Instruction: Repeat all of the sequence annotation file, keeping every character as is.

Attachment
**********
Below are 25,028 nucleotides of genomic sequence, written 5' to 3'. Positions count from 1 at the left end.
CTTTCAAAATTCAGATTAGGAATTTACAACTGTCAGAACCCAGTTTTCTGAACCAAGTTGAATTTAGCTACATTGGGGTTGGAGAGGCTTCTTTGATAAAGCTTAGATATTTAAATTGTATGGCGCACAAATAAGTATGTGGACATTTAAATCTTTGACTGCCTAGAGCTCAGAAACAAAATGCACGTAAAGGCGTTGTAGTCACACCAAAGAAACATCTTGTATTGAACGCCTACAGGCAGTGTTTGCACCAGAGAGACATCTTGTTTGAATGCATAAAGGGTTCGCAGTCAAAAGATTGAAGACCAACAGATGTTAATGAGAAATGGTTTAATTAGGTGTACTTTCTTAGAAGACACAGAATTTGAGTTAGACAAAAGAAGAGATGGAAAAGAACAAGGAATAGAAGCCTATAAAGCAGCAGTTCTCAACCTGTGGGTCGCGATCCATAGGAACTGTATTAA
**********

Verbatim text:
Below are 25,028 nucleotides of genomic sequence, written 5' to 3'. Positions count from 1 at the left end.
CTTTCAAAATTCAGATTAGGAATTTACAACTGTCAGAACCCAGTTTTCTGAACCAAGTTGAATTTAGCTACATTGGGGTTGGAGAGGCTTCTTTGATAAAGCTTAGATATTTAAATTGTATGGCGCACAAATAAGTATGTGGACATTTAAATCTTTGACTGCCTAGAGCTCAGAAACAAAATGCACGTAAAGGCGTTGTAGTCACACCAAAGAAACATCTTGTATTGAACGCCTACAGGCAGTGTTTGCACCAGAGAGACATCTTGTTTGAATGCATAAAGGGTTCGCAGTCAAAAGATTGAAGACCAACAGATGTTAATGAGAAATGGTTTAATTAGGTGTACTTTCTTAGAAGACACAGAATTTGAGTTAGACAAAAGAAGAGATGGAAAAGAACAAGGAATAGAAGCCTATAAAGCAGCAGTTCTCAACCTGTGGGTCGCGATCCATAGGAACTGTATTAA